Teaming Up to Solve a Headache About Headaches
Post Date: July 3, 2019 | Publish Date: Spring 2019
“So now we’re going back to the bench and asking, ‘When we attempt a treatment, what parts of the brain are being affected?’ What mechanisms are involved? Why is the placebo effect so powerful?”
—Scott Powers, PhD
Clinicians describe chronic migraine as having at least 15 days per month of headache for more than three months with at least two aggravating symptoms. The pain tends to come with a pulsating quality. Sufferers often feel nausea, an aversion to light, or other discomfort severe enough to disrupt normal activity.
Nearly 2,000 children and teens visit the Headache Center at Cincinnati Children’s each year seeking help to relieve misery that often keeps them out of school, off the field and curled up in a dark room. Many families hope that doctors can simply prescribe a pill to make the pain stop. Many are surprised to find out that medications—especially by themselves—are not necessarily the right answer.
Experts in the field say a seismic shift is occurring in migraine pain management. While one surprisng study reports that two of the most frequently prescribed migraine medications show no better results than placebo, other studies suggest promising results from non-medication approaches such as cognitive behavioral therapy (CBT).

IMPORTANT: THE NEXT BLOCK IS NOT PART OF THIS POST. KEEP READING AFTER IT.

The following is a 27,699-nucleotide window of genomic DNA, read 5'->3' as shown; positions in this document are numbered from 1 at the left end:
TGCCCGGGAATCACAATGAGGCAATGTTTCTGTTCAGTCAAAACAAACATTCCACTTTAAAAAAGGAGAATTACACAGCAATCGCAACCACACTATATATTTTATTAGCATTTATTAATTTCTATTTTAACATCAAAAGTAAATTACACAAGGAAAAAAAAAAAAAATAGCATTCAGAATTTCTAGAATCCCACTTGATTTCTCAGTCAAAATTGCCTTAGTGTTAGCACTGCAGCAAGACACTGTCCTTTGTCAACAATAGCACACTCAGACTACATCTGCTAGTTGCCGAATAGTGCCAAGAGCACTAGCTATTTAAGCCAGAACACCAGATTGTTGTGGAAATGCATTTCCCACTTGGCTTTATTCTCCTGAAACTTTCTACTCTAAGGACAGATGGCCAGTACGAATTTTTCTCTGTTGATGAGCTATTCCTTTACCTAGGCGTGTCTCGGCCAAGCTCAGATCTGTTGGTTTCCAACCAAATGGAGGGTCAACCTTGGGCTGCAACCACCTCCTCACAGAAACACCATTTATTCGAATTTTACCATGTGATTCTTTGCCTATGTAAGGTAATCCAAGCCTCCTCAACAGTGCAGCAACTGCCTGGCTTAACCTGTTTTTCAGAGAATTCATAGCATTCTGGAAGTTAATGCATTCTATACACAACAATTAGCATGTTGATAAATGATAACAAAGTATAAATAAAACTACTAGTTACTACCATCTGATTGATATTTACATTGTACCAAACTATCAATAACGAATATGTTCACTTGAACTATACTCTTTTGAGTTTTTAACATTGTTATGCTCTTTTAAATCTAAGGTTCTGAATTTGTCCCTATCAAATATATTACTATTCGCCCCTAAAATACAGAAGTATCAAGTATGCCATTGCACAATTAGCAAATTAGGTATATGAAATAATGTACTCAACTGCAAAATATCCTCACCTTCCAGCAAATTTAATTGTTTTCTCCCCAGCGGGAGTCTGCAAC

Now, a team of scientists at Cincinnati Children’s is working to learn more about why. They are combining expertise in brain imaging technology, neurology, behavioral therapy, and other fields to lay the foundation for a new set of best practices in migraine control.
Bringing varied skill sets to bear in the hunt for better solutions for migraine pain is no accident. Forging working partnerships from bench to bedside is a prime mission of the Mind Brain Behavior Collaborative, say co-leaders Lori Stark, PhD, Director of Behavioral Medicine and Clinical Psychology, and Tracy Glauser, MD, Associate Director of the Cincinnati Children’s Research Foundation.
“One of our strengths over the years has been our collaborative nature. But collaboration can either occur passively, or we can actively encourage and support collaboration by being a catalyst,” Glauser says. “The pain group is a perfect example of bringing medical providers, behavioral health providers, researchers, patients and families, all together in an active fashion to allow them to improve care and make discoveries.”
Moving Forward by Going Back to the Bench
A surprising study of teens with migraines, published in 2017 in The New England Journal of Medicine, helped spark a fundamental reexamination of pain treatment. The study, led by Cincinnati Children’s investigators Scott Powers, PhD, and Andrew Hershey, MD, PhD, reported finding no statistical difference between the two most-prescribed migraine medications—amitriptyline and topiramate—and placebo.
The study did not conclude that the medications offered no value. Instead, the co-authors reported that the expectation of benefit from taking any pill, including a placebo, was powerfully strong. The unexpected findings meant that scientists have much more work to do.